Nintendo Reports Weak Decline
On Thursday, Nintendo posted a decline in full year net profit and forecast a continued slump next year as sales of its Wii console have slumped.
The maker of the world’s most popular console saw net profit fall 18 percent in the year to March as it cut prices of the Wii in response to competition from Sony and Microsoft in the multi-billion dollar industry.
Nintendo cut the Wii’s price by a fifth last September, which was the first move like this since the console was launched in 2006.
“This fiscal year, business performance was negatively impacted by a price reduction on Wii hardware, fewer strong Wii software titles in the first half and appreciation of the yen,” the company said in a statement.
Net profit fell 18.1 percent to $2.45 billion in the year to March from a year earlier, mostly due to weak sales in the early part of 2009. Revenue was down 22 percent to $15 billion.
Nintendo remained modest in its forecast for this fiscal year, expecting a net profit of $2 billion, which is 12.5 percent less than last year.
Nintendo sold 20.5 million Wii consoles around the world last year, down from 26 million the previous year. The Kyoto-based company predicts 18 million Wii sales in the year to March 2011.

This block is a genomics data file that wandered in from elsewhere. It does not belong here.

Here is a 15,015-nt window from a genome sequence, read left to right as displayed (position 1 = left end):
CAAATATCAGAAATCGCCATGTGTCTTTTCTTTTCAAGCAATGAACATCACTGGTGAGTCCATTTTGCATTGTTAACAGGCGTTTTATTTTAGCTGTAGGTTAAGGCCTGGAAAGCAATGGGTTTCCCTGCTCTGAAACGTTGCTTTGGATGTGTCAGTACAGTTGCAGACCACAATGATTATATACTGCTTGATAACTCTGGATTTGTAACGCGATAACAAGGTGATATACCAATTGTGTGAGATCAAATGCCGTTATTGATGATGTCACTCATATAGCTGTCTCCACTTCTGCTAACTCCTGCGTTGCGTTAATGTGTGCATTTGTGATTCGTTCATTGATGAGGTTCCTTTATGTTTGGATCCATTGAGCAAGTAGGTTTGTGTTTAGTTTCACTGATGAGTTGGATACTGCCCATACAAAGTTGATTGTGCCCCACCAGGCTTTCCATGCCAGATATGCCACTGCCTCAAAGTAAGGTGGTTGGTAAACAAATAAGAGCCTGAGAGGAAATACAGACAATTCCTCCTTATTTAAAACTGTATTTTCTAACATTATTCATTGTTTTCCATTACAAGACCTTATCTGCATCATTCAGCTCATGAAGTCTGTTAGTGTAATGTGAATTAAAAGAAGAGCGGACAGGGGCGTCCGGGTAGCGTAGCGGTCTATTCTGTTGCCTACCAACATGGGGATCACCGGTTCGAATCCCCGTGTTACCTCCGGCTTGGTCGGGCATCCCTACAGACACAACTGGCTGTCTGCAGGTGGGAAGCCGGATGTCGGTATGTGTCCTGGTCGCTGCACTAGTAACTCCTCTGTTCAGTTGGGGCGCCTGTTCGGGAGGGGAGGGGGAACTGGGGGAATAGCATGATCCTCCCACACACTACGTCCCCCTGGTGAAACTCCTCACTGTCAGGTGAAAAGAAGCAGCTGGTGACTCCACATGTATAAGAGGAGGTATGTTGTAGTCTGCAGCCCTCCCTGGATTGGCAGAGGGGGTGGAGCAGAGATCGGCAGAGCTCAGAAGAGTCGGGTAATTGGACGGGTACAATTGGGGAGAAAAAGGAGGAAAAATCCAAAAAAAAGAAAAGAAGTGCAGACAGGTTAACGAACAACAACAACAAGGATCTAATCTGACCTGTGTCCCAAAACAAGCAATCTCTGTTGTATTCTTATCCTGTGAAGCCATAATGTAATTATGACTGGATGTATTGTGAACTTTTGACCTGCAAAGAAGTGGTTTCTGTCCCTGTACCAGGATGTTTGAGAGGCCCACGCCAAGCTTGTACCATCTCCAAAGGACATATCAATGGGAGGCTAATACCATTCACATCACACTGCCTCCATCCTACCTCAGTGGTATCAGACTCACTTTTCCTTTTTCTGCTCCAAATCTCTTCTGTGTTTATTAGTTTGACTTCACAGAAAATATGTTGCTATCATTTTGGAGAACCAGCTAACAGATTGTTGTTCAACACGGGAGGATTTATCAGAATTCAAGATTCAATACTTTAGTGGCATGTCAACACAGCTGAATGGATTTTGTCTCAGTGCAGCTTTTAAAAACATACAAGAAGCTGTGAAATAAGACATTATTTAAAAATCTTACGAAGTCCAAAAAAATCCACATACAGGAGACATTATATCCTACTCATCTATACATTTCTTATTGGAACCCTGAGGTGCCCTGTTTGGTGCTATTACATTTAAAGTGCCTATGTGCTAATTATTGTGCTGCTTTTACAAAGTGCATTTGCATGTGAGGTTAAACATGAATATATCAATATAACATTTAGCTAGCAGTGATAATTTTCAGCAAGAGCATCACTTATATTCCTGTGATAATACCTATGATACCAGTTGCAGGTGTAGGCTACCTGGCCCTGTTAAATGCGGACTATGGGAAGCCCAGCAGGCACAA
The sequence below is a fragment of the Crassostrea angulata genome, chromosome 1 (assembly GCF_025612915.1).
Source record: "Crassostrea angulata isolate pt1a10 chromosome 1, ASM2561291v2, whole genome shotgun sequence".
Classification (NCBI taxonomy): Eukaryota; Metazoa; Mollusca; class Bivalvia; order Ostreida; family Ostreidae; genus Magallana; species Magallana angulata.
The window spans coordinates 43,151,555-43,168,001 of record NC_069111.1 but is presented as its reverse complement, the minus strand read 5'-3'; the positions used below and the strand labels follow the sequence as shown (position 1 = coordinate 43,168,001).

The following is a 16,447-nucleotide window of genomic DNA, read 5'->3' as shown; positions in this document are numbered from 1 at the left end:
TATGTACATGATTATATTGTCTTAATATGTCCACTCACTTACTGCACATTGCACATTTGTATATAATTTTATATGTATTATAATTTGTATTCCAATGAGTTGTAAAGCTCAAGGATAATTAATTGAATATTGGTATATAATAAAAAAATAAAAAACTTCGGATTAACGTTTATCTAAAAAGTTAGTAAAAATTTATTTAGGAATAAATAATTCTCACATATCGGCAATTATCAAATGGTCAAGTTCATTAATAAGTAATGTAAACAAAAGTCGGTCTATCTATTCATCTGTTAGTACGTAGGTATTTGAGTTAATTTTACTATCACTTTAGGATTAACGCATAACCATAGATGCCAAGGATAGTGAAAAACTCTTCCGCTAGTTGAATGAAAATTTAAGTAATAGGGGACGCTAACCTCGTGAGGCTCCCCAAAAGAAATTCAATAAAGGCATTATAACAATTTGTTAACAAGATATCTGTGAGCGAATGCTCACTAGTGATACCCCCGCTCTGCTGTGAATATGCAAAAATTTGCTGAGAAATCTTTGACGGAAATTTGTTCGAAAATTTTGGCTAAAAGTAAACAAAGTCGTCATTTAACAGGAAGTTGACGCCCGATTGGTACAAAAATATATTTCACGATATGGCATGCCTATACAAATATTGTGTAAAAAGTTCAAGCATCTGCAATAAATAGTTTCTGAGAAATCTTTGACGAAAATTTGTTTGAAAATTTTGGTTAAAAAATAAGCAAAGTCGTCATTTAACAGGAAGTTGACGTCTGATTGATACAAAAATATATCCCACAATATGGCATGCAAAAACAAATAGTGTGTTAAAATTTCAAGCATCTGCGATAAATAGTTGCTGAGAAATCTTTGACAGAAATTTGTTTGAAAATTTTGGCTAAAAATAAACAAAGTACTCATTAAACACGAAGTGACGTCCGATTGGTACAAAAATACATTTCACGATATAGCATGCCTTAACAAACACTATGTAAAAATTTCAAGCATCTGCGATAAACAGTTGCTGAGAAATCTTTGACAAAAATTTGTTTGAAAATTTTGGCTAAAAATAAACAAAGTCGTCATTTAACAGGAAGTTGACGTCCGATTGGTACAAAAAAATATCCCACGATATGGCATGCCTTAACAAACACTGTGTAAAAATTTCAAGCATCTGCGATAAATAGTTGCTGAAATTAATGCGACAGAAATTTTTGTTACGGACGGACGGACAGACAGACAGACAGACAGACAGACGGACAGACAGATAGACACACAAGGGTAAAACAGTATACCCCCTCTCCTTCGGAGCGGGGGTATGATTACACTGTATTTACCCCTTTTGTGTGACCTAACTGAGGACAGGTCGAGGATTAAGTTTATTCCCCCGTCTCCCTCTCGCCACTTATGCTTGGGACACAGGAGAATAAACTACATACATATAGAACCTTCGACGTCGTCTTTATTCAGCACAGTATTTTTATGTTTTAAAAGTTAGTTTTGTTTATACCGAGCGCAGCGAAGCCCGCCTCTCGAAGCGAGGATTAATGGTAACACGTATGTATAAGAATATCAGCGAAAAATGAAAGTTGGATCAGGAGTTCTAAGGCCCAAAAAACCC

However, new Wii software such as “Wii Sports Resort” and “Wii Fit Plus” helped raise the console’s total lifetime sales to 70.93 million units.
The Wii has outsold Sony’s PlayStation 3 and Microsoft’s Xbox 360 since its 2006 debut.
The company’s Nintendo DS device sold 27.11 million units, down from 31.18 million the previous fiscal year.
Now the company plans to launch a new 3D handheld device that will be able to capture the new gaming dimension without special glasses.
Nintendo hopes the new device will boosts sales in the current fiscal year to March 2011.
Analysts say Nintendo faces tough competition ahead as Sony and Microsoft plan to launch their own motion-sensing controllers later this year.
“By this stage of the game it shouldn’t be a surprise to anyone that Nintendo’s profits were down year-on-year. New hardware will be a key factor in turning profits around for Nintendo,” Macquarie analyst George Hogan told AFP.
The launch of the 3DS “could largely determine for many investors whether Nintendo just got lucky in the last cycle or really has turned itself into a much more profitable company.”
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